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Gaius Whiffin discussing Personal Injury on Deborah Knights 2GB segment – 9 February 2021

Gaius Whiffin providing Q & A on the 2GB Deborah Knight Afternoon Show discussing "Personal Injury" 9 February 2021


Tuesday, 9 February 2021 

DK – Deborah Knight / GW – Gaius Whiffin –   C1, 2, 3, etc – Callers


Listen to the Podcast

Read the Transcript below:

DK      It is Tuesday. Legal Matters time. Free legal advice for you and today we are focusing on personal injury. If you’ve got a query, 131 873 is the open line number. You might have suffered an injury at the shops; or you were involved in a car accident that is causing you ongoing pain. It might have happened at work. Personal injury. If you’ve got a question, call in now. 131 873. Gaius Whiffin is a personal injury specialist at Turner Freeman Lawyers – he’s on the line for us now. We’ve got our $100 Westfield Voucher to give away as well to the caller who asks the best question.  Gaius. Thanks so much for joining us. I wanted to start with this story of a man in South Australia who was awarded workers comp earlier this year; he strained his back; he dropped the keys to his company car on the ground – but what sort of injuries are workplaces responsible for generally?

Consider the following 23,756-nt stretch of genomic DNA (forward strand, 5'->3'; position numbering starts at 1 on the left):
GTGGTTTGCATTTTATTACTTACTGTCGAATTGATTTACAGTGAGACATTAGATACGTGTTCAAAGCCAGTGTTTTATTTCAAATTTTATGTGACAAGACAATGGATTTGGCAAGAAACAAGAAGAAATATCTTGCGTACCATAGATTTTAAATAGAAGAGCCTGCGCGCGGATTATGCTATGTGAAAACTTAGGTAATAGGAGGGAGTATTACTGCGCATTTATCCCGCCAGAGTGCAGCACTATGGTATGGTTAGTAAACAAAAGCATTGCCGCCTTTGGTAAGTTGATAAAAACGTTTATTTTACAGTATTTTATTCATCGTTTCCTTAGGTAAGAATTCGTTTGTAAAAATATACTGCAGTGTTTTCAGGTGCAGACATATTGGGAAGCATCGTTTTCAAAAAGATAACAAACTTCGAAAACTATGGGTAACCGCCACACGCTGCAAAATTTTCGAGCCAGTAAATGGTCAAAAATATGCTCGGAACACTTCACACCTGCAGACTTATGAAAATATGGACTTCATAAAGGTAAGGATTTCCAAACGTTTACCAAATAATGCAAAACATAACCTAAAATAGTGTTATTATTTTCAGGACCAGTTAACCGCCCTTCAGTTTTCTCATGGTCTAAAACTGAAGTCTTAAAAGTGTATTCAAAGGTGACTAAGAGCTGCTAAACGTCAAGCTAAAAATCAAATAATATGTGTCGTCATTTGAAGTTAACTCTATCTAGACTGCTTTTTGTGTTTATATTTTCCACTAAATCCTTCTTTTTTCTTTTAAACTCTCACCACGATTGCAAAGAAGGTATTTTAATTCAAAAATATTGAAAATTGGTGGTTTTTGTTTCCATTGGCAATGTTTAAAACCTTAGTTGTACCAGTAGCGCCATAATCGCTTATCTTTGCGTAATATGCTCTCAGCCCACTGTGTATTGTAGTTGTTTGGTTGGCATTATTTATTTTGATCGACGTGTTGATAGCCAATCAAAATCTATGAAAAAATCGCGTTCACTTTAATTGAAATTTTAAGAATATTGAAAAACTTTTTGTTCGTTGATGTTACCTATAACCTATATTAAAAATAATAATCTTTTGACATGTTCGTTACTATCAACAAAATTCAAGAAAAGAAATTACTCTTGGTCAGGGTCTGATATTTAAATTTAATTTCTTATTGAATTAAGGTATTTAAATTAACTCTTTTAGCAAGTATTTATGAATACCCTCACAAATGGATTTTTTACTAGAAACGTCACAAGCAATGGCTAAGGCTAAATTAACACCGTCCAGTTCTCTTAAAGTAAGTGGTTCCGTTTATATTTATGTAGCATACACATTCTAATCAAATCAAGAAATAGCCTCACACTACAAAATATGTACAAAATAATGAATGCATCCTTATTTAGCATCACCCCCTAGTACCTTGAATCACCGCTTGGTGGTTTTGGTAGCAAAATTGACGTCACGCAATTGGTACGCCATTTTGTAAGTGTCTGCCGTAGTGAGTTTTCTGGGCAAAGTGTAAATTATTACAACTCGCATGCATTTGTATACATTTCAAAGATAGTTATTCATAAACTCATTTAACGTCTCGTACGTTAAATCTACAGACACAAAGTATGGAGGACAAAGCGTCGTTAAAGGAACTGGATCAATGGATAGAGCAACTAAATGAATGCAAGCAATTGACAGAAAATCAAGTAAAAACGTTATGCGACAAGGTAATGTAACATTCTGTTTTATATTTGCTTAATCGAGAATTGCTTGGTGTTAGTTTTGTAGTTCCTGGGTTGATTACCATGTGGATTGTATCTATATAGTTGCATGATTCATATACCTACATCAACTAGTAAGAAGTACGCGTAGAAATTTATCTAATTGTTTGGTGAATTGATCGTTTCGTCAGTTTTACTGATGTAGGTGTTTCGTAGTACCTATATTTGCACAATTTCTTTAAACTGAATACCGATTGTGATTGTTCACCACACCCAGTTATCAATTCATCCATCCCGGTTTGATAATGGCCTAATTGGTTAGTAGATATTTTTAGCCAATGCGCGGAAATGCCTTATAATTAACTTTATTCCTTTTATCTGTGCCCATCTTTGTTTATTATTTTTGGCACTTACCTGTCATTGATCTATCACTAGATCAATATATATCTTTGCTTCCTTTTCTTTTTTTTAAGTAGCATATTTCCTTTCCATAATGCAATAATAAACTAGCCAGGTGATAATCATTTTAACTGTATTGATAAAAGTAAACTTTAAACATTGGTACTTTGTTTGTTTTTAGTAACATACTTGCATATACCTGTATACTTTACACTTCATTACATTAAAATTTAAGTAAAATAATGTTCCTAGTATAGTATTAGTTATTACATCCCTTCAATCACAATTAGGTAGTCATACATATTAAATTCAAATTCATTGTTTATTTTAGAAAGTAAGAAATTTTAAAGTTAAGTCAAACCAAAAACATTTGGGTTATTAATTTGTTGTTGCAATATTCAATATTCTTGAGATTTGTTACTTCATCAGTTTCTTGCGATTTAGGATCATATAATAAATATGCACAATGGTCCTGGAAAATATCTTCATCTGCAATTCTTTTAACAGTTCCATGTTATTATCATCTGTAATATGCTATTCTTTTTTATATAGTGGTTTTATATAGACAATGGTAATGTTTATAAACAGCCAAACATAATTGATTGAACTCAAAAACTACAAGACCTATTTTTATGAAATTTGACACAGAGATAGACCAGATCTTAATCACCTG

GW     Yes – good afternoon Deb. Look, the South Australian case that you are referring to is under the South Australian Act and every Act – one of the difficulties in Australia is every State has a different workers compensation legislation which changes slightly – they’re not major changes in degrees – now, that case was in relation to a journey between the person’s home and the person’s place of work. In NSW at the moment, those sorts of cases are not able to be proceeded with unless there’s a real and substantial connection between the journey – from home to the place of work and the actual employment. So for example, the example given when these laws were passed back in 2012 was a nurse who stumbles on her way home from work upon an accident and uses her skill to tend to the person involved in the accident that suffers injury in the course of doing so, she might be entitled or he might be entitled to compensation under the Act even though – in effect a journey on the way home from work.